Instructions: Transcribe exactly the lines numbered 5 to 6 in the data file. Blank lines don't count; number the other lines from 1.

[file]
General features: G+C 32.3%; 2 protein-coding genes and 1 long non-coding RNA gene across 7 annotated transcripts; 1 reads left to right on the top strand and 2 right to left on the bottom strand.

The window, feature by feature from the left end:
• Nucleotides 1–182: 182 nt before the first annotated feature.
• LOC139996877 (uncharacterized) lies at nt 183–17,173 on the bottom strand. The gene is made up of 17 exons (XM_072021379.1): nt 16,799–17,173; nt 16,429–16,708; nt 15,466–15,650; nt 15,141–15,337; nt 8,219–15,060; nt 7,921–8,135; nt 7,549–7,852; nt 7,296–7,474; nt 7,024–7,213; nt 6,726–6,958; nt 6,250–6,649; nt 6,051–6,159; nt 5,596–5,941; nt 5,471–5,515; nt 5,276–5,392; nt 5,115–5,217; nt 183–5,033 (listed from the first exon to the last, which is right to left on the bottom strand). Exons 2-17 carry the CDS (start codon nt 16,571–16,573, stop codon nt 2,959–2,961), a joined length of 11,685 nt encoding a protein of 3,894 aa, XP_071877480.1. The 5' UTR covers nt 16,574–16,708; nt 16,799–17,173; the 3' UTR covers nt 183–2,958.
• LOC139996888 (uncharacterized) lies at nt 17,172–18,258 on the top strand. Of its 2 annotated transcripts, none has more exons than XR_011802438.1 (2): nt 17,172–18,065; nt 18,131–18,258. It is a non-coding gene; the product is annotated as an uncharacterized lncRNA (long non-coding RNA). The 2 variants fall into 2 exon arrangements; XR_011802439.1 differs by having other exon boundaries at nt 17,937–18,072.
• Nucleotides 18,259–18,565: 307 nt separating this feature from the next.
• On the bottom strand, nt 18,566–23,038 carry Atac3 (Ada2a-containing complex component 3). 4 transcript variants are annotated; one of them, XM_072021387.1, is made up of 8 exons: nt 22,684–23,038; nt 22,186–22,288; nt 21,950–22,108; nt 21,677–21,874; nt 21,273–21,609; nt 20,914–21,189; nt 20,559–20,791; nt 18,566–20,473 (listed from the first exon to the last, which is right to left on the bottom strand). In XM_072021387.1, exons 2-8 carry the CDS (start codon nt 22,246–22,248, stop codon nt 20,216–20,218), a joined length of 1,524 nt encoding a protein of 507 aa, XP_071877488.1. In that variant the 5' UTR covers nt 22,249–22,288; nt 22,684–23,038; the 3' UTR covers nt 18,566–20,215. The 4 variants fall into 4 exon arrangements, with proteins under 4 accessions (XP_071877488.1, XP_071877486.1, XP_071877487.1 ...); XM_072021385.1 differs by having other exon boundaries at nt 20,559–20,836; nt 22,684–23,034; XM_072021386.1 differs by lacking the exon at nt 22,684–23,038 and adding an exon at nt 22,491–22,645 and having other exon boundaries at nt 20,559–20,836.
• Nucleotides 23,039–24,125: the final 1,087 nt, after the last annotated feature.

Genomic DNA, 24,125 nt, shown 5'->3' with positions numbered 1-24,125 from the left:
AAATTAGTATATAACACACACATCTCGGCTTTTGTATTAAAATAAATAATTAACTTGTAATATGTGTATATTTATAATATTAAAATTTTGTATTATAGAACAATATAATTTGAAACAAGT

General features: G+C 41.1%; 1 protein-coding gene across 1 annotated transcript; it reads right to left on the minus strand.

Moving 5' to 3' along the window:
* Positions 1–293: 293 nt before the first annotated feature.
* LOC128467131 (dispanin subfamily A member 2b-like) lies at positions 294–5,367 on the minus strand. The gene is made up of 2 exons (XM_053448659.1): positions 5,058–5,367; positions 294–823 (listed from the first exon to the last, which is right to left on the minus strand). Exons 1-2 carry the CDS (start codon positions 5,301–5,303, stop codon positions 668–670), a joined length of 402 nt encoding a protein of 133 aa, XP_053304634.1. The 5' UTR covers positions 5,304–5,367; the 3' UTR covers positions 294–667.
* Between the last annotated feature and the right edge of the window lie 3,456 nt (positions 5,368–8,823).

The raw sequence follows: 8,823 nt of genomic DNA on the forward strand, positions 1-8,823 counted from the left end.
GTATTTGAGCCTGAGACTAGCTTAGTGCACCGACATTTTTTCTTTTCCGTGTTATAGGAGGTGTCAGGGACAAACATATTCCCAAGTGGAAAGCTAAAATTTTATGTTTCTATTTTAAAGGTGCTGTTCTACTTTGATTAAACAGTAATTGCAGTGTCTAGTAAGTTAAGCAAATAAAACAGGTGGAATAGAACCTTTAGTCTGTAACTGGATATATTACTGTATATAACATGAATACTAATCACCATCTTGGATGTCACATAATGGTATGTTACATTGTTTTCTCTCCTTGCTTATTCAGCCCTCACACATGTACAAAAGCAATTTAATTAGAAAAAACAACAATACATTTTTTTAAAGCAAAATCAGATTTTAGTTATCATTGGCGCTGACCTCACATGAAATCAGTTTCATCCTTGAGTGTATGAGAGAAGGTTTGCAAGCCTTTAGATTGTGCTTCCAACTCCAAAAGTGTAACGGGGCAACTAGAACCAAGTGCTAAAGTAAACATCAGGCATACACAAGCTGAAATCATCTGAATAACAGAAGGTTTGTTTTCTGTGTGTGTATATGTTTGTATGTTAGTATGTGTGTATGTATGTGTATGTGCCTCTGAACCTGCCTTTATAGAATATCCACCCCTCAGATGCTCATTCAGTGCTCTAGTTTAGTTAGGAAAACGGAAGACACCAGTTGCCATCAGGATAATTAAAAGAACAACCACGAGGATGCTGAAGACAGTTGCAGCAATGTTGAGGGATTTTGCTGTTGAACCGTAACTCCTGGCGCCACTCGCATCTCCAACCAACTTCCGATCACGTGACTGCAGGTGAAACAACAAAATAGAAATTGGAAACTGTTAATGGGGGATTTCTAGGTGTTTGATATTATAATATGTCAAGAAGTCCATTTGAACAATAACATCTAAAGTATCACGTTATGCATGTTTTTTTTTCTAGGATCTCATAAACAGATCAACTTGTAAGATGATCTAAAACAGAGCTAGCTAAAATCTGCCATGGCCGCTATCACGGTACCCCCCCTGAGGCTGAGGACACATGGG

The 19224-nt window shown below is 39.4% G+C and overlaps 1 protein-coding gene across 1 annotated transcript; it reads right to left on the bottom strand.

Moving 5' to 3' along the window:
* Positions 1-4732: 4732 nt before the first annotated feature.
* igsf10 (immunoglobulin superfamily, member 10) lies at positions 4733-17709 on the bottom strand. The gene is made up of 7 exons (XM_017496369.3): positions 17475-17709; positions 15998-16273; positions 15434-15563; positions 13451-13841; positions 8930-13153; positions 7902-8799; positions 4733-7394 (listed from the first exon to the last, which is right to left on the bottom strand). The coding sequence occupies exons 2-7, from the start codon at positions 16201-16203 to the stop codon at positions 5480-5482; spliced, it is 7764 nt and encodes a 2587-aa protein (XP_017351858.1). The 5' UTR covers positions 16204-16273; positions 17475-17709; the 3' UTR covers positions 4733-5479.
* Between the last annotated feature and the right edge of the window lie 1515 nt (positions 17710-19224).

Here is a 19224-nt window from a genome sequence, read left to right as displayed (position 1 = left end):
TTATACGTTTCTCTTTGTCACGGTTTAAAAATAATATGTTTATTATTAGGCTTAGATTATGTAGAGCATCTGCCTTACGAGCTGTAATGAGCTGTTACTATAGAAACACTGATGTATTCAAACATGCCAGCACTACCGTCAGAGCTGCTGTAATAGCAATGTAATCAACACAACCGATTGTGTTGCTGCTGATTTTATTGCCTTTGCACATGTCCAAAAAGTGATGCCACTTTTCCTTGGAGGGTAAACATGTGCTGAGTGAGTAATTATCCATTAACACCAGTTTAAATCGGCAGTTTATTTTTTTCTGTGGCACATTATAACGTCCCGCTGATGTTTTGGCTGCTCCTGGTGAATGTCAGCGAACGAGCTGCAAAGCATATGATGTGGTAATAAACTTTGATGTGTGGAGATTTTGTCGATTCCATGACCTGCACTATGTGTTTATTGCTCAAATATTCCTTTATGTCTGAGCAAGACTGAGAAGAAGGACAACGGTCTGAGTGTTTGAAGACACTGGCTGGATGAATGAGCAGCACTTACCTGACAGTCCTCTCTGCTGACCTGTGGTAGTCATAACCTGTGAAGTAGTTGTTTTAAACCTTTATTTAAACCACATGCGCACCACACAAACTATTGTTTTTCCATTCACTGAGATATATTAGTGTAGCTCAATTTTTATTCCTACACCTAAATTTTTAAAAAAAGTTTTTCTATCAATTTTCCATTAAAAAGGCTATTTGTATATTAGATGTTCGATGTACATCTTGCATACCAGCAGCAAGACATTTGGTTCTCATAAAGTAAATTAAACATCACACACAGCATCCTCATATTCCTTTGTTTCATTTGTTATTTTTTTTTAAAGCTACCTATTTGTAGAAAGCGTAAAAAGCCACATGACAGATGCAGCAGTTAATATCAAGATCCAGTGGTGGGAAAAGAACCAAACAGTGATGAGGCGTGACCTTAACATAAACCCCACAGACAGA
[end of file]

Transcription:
• LOC139996888 (uncharacterized) lies at nt 17,172–18,258 on the top strand. Of its 2 annotated transcripts, none has more exons than XR_011802438.1 (2): nt 17,172–18,065; nt 18,131–18,258. It is a non-coding gene; the product is annotated as an uncharacterized lncRNA (long non-coding RNA). The 2 variants fall into 2 exon arrangements; XR_011802439.1 differs by having other exon boundaries at nt 17,937–18,072.
• Nucleotides 18,259–18,565: 307 nt separating this feature from the next.